The European General Data Protection Regulation (GDPR) is a radical and transforming event in the information technology space. Due to go into full effect on May 25, 2018, it will require major changes to IT systems and they way organizations relate to their customers, employees, and external partners. It is hard to overstate the the impact of the regulation. Organizations of all sizes and types, and cloud service providers small and large, must adjust to the notion that people now fully own information about themselves - and companies outside of the EU zone are impacted, too.
Article 17 of the GDPR focuses on the “Right of erasure”, also known as the “Right to be forgotten”. Here is a link to that section.
Let’s talk about how we can use encryption and key management to help meet the requirements of the legislation. Since deploying encryption will also help meet the privacy requirements of GDPR, the same technology can be used to implement Right of Erasure.
First, let’s looks at the technology landscape related to encryption:
Encryption is one of the most well understood mechanisms for data privacy. There are well-established, mature standards for encryption and the related key management technologies. Most companies will use encryption to meet GDPR privacy requirements, and will be deploying encryption key management to protect the keys. There are mature encryption technology solutions available on all major enterprise operating systems and on all major cloud platforms. Protecting encryption keys is also well understood. Many organizations have already deployed encryption in some parts of their organizations, and GDPR will speed this process and extend protections across all parts of the data landscape.
The hardest part of getting encryption right has to do with creating, protecting, and deploying encryption keys. It is probably the hardest part of getting an encryption strategy right - and there are a lot of ways to get key management wrong:
- Storing the unprotected encryption key with the protected data
- Using weak protection methods to secure encryption keys
- Storing the encryption key directly in application code
- Using a weak encryption key - a password is an example of a weak key
- Not using strong, industry standard methods of generating an encryption key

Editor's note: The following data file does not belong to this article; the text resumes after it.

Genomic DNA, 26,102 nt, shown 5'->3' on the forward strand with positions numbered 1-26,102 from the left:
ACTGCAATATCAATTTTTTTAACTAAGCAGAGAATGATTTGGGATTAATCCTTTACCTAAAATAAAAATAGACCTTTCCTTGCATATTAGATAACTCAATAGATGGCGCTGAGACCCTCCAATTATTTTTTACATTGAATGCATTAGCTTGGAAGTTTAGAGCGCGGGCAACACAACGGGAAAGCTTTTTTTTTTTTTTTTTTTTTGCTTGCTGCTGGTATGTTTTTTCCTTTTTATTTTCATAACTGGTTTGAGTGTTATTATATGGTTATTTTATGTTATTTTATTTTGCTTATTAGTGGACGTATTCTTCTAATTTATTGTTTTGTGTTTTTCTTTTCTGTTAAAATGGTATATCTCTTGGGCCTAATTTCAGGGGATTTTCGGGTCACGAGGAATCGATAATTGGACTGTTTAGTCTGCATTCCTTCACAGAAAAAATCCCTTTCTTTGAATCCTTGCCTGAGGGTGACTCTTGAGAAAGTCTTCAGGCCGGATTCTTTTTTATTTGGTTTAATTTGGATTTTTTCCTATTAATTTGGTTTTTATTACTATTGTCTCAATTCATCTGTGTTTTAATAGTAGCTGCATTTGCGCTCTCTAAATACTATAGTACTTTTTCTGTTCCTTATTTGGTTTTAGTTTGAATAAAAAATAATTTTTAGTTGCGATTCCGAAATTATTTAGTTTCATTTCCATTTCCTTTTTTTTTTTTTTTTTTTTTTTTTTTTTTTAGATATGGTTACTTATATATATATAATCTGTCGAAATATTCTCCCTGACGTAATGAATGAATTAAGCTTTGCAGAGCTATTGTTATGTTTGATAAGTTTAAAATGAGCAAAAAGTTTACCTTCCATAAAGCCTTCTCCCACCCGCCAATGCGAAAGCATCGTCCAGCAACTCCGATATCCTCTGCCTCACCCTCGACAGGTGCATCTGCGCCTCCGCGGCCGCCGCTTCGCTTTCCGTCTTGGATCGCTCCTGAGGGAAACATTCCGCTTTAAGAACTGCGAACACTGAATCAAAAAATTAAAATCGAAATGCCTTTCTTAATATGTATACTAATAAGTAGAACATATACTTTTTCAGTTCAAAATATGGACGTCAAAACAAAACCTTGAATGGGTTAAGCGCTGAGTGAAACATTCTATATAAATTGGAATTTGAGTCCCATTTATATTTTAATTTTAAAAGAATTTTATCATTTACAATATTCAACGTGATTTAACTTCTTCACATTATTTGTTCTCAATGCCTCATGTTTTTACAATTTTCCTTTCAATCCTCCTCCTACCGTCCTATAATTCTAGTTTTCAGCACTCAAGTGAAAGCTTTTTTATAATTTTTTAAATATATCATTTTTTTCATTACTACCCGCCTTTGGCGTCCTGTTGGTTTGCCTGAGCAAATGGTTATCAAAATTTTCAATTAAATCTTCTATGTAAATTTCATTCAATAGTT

- Not providing separation of duties and dual control around key management
There are lots of ways to get encryption key management wrong - and bad key management practices will result in GDPR compliance failures.
Fortunately, it is fairly easy to deploy good encryption key management that is affordable, easy to install and configure, and easy to integrate with your encryption strategy. A number of professional key management solutions are available to serve every enterprise operating environment. We have one (Alliance Key Manager), and others are available.
Now that we have a good encryption and key management strategy in place, let’s use it to meet the GDPR Right to Erasure.
Under GDPR Article 17 a need to erase personal information can be triggered by a number of events:
- A Data Subject (usually a person) can request erasure of personal information
- The personal information is no longer relevant from a business perspective
- A Data Subject withdraws consent and there is no overriding need or requirement to retain the data
- A Data Subject withdraws consent for processing their information
- Personal data has been unlawfully obtained or processed
That covers a lot of ground! It is not as simple as just responding to a request for erasure, we have to be aware of our actual need for information. And erasure triggers some secondary requirements:
- The Data Controller must attempt to remove data that has been made publicly available
- The Data Controller must inform third party Data Processors of the need to erase data
We have a lot of responsibilities under GDPR Article 17. How can we use encryption and key management to meet this requirement?
A key management approach:
Imagine that you assign a unique encryption key to each Data Subject (employee, customer, and so forth) and that you encrypt that person’s personal data in your databases with that unique and specific key. The time comes when must meet your obligations under Right of Erasure. Rather than go through every database table and storage server to delete the data, you could just delete the encryption key. Assuming you have strong encryption keys and industry standard key deletion processes, the deletion of the key is an effective way to zero the protected data without actually modifying the database. Data that is encrypted is unrecoverable if the key is no longer available.
There is one more added benefit to this approach - it effectively erases all of the data on your backups! Managing compliance with GDPR is especially difficult when it comes to off site backups of sensitive data. The ability to effectively erase data by erasing the encryption key without having to pull those backups out of storage is a huge cost and administrative saving!
The strategy described above is only defensible if you are encrypting the Data Subject’s information, if you are assigning them a unique encryption key, and if you are using an encryption key management solution that provably meets industry standards for key zeroization. Our key management solution does and you can get more information here.
We’ve touched just one aspect of GDPR. We will be talking more about GDPR in the days ahead.